Especially during the first two weeks of the Coronavirus (COVID-19) pandemic, I had a difficult time accessing that focused and motivated professional I prefer to be. First, I was in shock by the escalating severity of the situation. The college where I work part-time quickly closed the campus and shifted to distance learning, which left me unsure if I would be laid off or if my job would be eliminated. Next, it hit me that I might not be able to pay my bills–an experience that causes a lot of shame. I grew up poor, and my family takes great pride in being able to provide for our own needs. Add to that the growing number of COVID-19 deaths, clients closing their businesses or unable to pay their bills, loved ones losing their jobs, colleagues on the front lines, and two family members visiting emergency rooms for non-COVID emergencies, I could barely hold back the tears. Sometimes I didn’t even try. I just cried. Or I dropped a series of f*** bombs.
With a little help from some colleagues, who used my own words to help me, I was soon able to take a look again at what was really going on. When I am stressed (and in this case, grieving) I forget:
1 – My brain plays tricks on me.
The amygdala interprets far more as life-threatening than is truly terminal. In the case of Coronavirus, I am at risk of contracting it. Medical experts suggest I already have it. Although I am not at high risk for a poor recovery, there is a risk that I might not recover, if I have to go to the hospital. Here in New York City, our hospitals are overwhelmed and under-supplied. Still, my risk is far lower than my brain thinks, if I follow the recommendations of the experts.
This is not the first time my brain has malfunctioned in this way. It has told me to fear all sorts of things that weren’t helpful, from who I should trust to what I can’t do. It functions a lot better when I actively manage it, especially when it’s under stress.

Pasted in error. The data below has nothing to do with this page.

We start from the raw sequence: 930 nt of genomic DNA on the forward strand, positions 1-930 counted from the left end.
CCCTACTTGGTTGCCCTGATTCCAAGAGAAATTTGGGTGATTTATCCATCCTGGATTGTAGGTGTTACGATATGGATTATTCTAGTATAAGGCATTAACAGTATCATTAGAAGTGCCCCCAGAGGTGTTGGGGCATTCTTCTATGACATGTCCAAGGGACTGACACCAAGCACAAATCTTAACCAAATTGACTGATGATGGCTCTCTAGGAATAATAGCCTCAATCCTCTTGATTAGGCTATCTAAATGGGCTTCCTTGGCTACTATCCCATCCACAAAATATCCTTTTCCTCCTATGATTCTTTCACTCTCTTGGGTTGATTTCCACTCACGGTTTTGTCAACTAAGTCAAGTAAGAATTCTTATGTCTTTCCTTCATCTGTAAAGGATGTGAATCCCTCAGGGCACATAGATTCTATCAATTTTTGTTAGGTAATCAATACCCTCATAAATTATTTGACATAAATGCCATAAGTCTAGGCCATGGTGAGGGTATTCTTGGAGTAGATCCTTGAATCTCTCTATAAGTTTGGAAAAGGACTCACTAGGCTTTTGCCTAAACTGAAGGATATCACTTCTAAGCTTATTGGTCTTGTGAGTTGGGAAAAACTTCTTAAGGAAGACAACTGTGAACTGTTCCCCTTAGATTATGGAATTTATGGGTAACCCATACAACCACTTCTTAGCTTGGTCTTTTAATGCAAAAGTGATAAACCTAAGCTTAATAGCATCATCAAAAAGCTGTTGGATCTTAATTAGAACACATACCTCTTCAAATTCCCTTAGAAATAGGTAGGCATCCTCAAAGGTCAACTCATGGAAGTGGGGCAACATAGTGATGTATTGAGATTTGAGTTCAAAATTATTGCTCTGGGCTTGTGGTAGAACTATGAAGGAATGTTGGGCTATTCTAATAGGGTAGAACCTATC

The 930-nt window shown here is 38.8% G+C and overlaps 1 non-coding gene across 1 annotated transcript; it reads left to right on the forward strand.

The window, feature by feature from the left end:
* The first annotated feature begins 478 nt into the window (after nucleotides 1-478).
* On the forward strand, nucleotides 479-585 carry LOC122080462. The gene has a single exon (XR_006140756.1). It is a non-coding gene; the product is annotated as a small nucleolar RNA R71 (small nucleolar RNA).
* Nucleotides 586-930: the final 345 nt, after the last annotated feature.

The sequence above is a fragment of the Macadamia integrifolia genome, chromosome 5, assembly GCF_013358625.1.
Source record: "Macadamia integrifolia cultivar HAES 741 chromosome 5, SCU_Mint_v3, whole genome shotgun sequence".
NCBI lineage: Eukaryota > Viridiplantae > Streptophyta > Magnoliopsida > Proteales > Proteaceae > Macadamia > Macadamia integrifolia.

2 – I have tended to be motivated more by others’ expectations than my own.
My emotional exhaustion was a result of this little flaw. It’s not the worst flaw most of the time. I love helping people and when I meet their expectations, it’s a nice ego boost. I feel like a good person that my mom would be proud of. When I get paid, it helps me meet my financial obligations and feel even better. Those good feelings can be addictive, and just like alcohol or another addiction, I will likely feel empty when the high wears off because I’m living someone else’s life, not mine. I am happier when I manage others’ expectations and focus on my own.
3 – There will always be someone trying to kill my dream.
I don’t know why this has surprised me during the pandemic. I am more stressed and slipping into bad habits. It’s only natural that others are, too. It’s okay that a high school classmate trolls Facebook, looking for an argument to justify her complacency. Or that a man with too much time on his hands wrote obscene comments during my Live Q&A feed. I don’t have to be stopped by people who are hurting too much to help. There will always be obstacles. I choose whether they stop me.
4 – I am sometimes that dream killer.
I am really good at sabotaging myself. Arguably, I had almost mastered self-sabotage. I even tried to kill myself (the ultimate self-sabotage) a few decades ago. Then, I learned about Upper Limit Challenges and how to push through them. I’m still building the necessary skills, but one of the first ones I developed was the courage to look my fears in the face. Often, when I want to scrap a project, run somewhere new, or hide from the world, it is not the sign I think. It’s not that I am in the wrong place at the wrong time. I am at the edge of my comfort zone. Instead of stepping back, I need to leap. And it’s okay if I leap gently, multiple times, to build my courage.
5 – When I get stopped, all there is to do is start again.
After I was violently assaulted in 2014, I often said that my injuries slowed me down, but they did not stop me. When I couldn’t even walk to the drug store around the corner from my apartment, I called my chiropractor. Then, I hailed a taxi to her office. It meant no more long-distance runs, but I learned to swim. When the pool closed to reduce the Coronavirus spread a couple of weeks ago, I started exercising in my apartment. I have a mean walking backstroke that I look forward to taking to the water again in the coming months.
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Nance L. Schick, Esq. is an attorney, mediator, and conflict resolution coach based in New York City. Her goal is to keep people out of court and build their conflict resolution skills. She helps managers and business owners have the difficult employee conversations that others avoid so everyone can focus on creating the results they want. Her holistic, integrative approach draws from her experience as a business owner, crime victim, employer, human resources supervisor, minor league sports agent, and United Nations representative.